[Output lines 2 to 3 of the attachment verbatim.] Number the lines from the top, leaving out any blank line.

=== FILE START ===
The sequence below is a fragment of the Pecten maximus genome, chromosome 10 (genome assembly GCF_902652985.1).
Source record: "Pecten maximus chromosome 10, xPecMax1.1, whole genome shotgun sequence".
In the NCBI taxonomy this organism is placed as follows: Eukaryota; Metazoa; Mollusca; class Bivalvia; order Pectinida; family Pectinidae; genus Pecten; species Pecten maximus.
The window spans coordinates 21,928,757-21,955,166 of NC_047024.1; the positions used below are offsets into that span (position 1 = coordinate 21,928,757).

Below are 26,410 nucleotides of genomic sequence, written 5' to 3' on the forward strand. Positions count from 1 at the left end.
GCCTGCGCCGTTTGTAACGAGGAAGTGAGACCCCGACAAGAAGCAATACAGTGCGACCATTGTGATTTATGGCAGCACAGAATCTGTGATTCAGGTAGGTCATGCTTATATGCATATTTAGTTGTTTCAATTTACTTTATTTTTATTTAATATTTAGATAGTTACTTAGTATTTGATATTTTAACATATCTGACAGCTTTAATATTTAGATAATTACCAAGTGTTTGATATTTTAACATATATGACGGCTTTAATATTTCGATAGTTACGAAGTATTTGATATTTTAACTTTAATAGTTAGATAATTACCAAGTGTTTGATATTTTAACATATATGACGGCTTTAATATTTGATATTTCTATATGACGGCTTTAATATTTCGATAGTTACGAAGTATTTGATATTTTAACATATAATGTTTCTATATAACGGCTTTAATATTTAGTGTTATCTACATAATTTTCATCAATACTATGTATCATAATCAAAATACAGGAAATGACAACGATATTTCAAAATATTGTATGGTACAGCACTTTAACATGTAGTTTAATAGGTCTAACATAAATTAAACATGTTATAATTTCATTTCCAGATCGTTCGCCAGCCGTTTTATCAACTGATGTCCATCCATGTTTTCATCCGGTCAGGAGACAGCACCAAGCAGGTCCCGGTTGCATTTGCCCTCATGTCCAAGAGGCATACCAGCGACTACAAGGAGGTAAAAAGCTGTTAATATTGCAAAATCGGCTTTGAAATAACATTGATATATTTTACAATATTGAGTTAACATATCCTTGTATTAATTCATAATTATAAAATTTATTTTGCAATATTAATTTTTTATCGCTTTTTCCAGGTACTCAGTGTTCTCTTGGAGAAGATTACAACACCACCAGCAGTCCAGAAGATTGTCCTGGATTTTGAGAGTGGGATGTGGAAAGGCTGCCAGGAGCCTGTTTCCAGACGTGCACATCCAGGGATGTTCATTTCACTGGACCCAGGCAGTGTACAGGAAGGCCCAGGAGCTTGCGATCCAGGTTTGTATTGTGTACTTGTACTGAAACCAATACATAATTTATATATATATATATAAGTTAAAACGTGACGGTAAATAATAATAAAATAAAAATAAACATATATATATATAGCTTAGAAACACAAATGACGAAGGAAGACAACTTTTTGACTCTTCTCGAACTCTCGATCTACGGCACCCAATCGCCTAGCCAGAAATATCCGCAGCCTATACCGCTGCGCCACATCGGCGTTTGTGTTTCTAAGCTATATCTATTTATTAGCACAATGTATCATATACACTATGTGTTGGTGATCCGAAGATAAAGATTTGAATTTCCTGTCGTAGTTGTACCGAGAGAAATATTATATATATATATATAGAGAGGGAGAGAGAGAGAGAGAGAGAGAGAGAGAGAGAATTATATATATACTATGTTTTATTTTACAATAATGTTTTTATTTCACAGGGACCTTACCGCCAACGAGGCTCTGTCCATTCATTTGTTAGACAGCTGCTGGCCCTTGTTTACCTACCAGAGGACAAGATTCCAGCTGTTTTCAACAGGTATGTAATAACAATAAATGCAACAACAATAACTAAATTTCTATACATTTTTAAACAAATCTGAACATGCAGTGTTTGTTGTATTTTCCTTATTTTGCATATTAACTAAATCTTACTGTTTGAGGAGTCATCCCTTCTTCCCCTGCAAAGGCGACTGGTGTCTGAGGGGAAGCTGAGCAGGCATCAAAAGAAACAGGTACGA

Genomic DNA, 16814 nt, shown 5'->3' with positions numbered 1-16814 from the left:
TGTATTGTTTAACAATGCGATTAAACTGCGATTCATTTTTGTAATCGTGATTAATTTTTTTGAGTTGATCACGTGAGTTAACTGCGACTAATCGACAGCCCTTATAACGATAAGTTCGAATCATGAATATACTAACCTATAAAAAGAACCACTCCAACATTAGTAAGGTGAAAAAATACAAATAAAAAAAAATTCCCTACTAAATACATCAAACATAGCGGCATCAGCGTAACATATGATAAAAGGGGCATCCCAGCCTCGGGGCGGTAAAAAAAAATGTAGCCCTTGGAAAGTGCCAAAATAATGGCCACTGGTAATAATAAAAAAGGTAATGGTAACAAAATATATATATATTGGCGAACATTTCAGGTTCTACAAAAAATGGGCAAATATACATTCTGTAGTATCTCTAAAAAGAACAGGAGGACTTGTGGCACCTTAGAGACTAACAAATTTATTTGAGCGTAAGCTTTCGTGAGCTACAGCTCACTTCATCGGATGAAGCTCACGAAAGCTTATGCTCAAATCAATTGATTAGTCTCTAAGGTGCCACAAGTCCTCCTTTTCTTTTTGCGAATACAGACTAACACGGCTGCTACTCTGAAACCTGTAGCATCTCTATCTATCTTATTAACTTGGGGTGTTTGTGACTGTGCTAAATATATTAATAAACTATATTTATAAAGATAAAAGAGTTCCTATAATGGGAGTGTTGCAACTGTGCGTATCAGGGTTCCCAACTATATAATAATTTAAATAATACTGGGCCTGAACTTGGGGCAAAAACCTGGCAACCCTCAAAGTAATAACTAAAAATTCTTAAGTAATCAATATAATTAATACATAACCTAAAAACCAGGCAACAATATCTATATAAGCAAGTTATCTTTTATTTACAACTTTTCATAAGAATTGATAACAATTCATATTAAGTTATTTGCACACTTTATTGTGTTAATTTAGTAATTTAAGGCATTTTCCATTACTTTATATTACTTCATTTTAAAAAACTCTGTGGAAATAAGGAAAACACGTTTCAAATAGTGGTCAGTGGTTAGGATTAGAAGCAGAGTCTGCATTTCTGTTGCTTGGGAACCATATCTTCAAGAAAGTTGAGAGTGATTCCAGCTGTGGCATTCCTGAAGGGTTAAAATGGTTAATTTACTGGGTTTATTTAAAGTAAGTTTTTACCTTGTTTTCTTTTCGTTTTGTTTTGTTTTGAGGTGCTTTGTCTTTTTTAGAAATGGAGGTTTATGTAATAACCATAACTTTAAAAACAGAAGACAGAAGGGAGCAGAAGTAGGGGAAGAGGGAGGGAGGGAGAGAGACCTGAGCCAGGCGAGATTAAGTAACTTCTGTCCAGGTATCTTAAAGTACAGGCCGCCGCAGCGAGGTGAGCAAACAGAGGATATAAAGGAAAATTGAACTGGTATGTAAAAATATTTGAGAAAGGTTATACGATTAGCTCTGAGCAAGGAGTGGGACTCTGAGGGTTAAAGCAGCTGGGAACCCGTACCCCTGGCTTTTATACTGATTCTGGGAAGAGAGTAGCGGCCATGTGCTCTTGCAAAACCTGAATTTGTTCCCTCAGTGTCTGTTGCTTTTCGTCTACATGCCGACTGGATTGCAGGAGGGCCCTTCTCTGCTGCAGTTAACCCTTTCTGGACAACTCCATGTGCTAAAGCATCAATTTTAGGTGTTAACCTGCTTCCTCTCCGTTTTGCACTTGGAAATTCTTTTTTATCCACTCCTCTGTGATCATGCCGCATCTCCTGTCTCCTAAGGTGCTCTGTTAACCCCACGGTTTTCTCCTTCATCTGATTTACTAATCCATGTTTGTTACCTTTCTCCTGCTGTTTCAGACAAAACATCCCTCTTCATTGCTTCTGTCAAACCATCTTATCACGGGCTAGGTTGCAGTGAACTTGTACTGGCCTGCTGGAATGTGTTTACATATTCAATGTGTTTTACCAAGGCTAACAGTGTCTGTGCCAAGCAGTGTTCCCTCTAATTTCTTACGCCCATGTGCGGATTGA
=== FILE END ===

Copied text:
Source record: "Pecten maximus chromosome 10, xPecMax1.1, whole genome shotgun sequence".
In the NCBI taxonomy this organism is placed as follows: Eukaryota; Metazoa; Mollusca; class Bivalvia; order Pectinida; family Pectinidae; genus Pecten; species Pecten maximus.